Depressed guys, absurdly funny

Nuages sur la ville is not a film for everyone, and that's one reason I liked it so much.

The first feature from Montreal filmmaker Simon Galiero is almost deliberately obtuse and at times even downright irritating, and for a while there, I thought it might just be the umpteenth example of the dreary, dark angst-ridden cinema that Canadians specialize in.

But gradually I began to realize that as downbeat as it seems, there's a strong undercurrent of black humour to this oddball flick. Or at least I'm pretty sure there is. Nuages sur la ville never overstates its intentions, so you have to make up your own mind about what Galiero is up to. And I like that, too.

Galiero had the cool idea of hiring three noted directors to play the leads. They are Quebec filmmakers Jean-Pierre Lefebvre and Robert Morin, and noted Polish theatre director Téo Spychalski. Lefebvre - one of our best-known auteurs - plays Jean-Paul, a washed-up writer toiling in a soul-destroying job as a government functionary. How frustrated is he?

Well, he sits down at his computer to write and the only words that come out are: "I have nothing to say. I'm already dead."

Morin's Michel is also in a deep funk. He has lost his job outside Montreal and has come to the big city to try to find another.

Then there's Jacek, played by Spychalski. He's an old friend of Jean-Paul's from Poland who has come here with his nephew Janusz (Alex Bisping) and, rather incredibly, he seems even more depressed than the other two guys. He is kept awake at night with visions of the apocalypse, of worms eating out eyeballs and rivers over-flowing. He despairs of a generation that reads only of kids flying around on broomsticks and constantly lashes out at his nephew as if all the ills of today's world are the younger man's fault.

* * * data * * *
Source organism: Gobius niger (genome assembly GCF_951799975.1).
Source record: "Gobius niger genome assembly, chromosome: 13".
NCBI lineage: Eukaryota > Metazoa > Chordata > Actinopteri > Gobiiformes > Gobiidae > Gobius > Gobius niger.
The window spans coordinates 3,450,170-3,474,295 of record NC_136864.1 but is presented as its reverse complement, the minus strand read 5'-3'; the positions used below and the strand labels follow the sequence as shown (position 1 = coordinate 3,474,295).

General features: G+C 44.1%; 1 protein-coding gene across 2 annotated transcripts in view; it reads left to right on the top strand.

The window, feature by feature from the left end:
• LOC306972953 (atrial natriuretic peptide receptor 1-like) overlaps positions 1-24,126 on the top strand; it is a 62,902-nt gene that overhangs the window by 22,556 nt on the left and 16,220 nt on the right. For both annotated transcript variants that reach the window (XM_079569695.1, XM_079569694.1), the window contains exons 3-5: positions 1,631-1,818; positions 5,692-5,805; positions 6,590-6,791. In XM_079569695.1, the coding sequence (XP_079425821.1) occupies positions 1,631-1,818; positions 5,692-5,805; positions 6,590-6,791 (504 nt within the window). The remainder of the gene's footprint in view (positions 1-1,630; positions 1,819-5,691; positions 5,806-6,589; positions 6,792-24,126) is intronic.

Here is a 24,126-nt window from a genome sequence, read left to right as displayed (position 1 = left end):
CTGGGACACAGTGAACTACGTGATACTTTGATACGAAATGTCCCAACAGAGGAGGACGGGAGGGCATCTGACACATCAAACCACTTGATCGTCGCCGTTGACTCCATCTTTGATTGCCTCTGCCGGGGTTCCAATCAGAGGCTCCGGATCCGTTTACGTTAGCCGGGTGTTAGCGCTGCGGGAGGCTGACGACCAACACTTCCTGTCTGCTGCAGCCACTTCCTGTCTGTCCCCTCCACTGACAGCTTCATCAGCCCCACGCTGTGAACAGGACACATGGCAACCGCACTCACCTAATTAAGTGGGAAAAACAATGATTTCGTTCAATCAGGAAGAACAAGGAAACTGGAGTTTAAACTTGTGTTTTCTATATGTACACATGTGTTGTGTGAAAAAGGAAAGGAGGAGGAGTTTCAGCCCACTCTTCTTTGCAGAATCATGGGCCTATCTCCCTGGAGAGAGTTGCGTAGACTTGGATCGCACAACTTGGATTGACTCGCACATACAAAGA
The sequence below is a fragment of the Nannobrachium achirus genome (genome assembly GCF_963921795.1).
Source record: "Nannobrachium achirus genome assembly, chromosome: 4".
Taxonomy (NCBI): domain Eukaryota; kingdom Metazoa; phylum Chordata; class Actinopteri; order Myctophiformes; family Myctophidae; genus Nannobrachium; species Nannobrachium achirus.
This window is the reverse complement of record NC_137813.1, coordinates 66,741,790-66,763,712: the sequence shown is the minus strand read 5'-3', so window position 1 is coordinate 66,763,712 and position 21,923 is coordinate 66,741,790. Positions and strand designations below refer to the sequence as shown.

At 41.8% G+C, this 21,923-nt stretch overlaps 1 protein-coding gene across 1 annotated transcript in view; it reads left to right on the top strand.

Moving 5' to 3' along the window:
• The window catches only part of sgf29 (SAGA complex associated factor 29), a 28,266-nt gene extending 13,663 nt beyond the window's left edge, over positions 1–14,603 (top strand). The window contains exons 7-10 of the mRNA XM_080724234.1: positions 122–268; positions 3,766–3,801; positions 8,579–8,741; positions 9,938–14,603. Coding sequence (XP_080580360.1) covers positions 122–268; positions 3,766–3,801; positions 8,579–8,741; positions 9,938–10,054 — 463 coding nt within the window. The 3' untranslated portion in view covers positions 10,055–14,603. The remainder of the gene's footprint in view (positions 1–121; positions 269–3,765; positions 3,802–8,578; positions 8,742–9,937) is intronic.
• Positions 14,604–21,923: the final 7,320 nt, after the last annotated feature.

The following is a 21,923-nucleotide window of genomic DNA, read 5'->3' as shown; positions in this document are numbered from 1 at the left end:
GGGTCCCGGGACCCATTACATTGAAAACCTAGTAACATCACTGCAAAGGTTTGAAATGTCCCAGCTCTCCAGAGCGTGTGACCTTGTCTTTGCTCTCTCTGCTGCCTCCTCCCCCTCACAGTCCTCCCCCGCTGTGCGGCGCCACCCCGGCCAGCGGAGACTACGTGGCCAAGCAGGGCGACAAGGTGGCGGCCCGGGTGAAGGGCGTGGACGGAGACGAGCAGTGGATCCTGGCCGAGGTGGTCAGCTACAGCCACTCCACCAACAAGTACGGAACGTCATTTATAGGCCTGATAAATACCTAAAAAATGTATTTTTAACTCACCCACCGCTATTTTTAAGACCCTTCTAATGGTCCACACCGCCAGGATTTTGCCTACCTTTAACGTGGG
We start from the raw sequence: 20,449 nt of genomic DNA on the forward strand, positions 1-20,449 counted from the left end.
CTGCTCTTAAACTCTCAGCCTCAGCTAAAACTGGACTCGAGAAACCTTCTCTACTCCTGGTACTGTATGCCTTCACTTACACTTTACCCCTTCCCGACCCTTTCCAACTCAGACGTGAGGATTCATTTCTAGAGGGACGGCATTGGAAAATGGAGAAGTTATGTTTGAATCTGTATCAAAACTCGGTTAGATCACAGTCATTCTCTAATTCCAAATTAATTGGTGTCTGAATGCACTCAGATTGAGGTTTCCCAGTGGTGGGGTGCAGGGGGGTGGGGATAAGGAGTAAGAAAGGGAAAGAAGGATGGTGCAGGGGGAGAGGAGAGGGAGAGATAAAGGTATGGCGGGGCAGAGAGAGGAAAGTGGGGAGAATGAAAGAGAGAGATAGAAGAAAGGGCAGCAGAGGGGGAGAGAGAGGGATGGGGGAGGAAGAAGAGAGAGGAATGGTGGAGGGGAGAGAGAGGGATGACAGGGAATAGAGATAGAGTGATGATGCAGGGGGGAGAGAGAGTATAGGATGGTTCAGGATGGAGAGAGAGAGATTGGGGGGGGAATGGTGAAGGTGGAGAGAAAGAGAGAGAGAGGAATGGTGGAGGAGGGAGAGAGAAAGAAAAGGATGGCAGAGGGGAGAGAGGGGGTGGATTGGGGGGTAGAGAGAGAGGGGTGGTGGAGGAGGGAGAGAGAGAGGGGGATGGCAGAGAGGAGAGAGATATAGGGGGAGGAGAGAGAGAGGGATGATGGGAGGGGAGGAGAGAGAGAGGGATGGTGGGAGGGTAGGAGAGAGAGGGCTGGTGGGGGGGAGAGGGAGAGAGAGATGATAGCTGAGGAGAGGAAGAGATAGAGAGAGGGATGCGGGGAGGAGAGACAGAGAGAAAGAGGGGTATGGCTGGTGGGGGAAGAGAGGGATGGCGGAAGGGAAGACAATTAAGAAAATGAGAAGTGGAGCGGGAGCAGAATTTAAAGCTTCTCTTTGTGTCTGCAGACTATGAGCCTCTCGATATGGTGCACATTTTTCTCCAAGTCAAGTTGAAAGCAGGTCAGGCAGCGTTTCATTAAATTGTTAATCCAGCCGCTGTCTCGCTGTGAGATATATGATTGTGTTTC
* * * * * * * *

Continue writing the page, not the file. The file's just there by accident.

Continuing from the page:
So, where are the chuckles, you might well ask. Good question. They are there, like in the comedy of the absurd sequence in which a teen guy goes home with a girl, wakes up the next morning, heads to the dep to buy breakfast and returns, only to realize all of the homes in this faceless suburban housing development look exactly the same and he can't decide which doorbell to ring.

You also have to like a film that makes the act of playing Wii look like one of the most terrifying things in the world. The three directors-turned-actors are terrific. They do such a good job of playing totally believable depressed guys that you'll think twice about becoming a director.

It's filmed in gorgeous black and white, and Galiero shows a real talent for crafting intriguing soundscapes. All of which makes you think that this guy could really do something interesting with a film built around a story with a bit more meat on its bones.